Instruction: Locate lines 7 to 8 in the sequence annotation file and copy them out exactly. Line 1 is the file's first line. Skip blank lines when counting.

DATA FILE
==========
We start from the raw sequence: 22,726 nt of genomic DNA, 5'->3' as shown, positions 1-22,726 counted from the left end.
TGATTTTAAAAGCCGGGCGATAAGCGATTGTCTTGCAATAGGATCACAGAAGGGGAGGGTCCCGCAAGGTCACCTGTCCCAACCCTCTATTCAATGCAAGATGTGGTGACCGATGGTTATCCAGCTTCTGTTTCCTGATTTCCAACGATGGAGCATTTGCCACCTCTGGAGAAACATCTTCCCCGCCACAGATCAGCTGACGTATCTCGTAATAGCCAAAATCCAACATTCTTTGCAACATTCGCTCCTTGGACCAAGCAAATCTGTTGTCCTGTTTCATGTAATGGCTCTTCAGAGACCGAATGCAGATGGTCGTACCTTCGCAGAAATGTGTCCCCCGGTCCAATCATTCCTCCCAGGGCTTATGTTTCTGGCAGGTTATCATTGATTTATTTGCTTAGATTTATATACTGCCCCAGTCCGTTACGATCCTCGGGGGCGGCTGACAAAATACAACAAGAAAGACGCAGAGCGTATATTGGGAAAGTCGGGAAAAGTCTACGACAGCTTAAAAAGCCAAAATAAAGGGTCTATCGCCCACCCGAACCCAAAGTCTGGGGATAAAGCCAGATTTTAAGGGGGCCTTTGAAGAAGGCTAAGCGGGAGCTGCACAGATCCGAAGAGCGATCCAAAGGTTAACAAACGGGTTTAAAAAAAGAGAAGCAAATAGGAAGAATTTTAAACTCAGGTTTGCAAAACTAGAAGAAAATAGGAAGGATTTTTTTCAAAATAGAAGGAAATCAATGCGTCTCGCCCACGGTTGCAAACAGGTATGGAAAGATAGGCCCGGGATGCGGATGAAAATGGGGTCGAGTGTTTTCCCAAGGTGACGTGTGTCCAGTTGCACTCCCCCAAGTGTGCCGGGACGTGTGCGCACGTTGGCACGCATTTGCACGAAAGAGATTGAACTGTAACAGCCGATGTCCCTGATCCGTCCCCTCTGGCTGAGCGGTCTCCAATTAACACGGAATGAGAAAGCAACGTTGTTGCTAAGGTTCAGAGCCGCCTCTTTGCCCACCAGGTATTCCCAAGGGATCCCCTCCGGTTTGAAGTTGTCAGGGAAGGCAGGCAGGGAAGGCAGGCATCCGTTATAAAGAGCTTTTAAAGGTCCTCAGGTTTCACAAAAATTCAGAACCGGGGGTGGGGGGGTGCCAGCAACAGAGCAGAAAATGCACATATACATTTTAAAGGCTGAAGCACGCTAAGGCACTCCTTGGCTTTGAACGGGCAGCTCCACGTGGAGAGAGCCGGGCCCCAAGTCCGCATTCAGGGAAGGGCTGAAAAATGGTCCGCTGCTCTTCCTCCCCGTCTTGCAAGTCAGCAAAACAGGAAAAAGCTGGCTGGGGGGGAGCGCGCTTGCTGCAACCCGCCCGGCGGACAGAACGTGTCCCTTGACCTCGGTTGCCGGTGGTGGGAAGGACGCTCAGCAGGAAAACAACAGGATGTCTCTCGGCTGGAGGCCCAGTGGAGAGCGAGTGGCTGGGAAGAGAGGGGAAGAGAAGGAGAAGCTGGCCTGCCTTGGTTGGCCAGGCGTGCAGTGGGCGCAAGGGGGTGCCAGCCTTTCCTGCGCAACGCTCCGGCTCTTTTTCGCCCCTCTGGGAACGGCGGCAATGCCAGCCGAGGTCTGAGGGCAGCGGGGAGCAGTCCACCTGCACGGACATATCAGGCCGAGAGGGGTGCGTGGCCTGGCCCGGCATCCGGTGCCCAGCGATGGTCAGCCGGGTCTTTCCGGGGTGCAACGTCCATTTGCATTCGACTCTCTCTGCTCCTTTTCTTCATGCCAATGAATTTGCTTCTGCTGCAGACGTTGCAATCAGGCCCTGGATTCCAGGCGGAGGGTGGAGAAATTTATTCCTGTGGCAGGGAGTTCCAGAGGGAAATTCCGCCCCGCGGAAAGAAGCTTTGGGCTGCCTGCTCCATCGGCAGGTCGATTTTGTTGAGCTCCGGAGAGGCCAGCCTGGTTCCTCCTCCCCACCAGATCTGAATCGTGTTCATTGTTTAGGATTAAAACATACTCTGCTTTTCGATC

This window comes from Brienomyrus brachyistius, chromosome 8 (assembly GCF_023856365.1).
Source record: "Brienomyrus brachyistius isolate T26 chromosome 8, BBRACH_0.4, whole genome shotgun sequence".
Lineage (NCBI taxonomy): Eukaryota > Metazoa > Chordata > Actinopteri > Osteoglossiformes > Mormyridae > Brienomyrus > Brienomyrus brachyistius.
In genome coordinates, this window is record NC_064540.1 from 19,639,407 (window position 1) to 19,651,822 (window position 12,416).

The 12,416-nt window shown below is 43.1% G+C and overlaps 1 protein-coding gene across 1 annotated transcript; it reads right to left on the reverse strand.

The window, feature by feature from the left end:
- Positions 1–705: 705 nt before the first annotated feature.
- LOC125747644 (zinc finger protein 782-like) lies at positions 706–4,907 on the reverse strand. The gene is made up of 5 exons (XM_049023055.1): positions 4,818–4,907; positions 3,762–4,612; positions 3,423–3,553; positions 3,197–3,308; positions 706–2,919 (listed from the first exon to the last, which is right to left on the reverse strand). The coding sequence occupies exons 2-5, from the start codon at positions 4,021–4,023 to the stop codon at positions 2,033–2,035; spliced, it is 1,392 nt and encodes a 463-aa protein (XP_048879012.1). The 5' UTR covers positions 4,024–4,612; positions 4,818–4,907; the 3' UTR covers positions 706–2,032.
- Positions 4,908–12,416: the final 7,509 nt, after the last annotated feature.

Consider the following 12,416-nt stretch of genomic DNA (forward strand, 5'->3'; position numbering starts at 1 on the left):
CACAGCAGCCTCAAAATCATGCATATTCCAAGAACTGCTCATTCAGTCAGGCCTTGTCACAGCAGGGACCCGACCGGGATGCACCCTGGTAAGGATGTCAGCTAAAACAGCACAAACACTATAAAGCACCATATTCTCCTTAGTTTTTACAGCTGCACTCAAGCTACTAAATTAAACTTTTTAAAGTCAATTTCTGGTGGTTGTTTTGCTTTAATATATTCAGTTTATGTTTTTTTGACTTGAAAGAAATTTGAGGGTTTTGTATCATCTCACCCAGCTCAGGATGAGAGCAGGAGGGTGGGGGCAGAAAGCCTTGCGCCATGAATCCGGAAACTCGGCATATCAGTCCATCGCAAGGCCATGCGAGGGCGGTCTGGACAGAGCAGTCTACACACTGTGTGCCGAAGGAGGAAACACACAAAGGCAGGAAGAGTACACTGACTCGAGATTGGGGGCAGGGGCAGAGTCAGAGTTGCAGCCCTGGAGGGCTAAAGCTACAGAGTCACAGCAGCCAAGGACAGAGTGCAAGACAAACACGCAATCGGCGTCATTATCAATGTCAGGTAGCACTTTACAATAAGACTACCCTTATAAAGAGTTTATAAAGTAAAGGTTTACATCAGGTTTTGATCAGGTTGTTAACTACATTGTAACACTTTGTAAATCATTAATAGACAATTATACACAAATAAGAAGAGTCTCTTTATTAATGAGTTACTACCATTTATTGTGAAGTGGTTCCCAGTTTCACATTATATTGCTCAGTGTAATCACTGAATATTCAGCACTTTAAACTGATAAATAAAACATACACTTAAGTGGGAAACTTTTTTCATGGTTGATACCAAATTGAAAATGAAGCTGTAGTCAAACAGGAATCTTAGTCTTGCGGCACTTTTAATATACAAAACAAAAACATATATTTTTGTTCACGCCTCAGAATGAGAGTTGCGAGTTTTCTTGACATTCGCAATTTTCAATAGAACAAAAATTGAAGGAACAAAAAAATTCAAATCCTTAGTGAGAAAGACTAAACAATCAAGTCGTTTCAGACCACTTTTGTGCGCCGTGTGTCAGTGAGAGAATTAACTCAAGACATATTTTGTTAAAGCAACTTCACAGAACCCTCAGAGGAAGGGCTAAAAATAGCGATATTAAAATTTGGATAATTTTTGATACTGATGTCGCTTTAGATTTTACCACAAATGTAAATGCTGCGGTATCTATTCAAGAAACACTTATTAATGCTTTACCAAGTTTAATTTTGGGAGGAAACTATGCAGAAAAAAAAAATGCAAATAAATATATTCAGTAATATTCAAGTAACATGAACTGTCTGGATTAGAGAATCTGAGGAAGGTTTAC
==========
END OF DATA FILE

The 12,416-nt window shown below is 43.1% G+C and overlaps 1 protein-coding gene across 1 annotated transcript; it reads right to left on the reverse strand.

The window, feature by feature from the left end: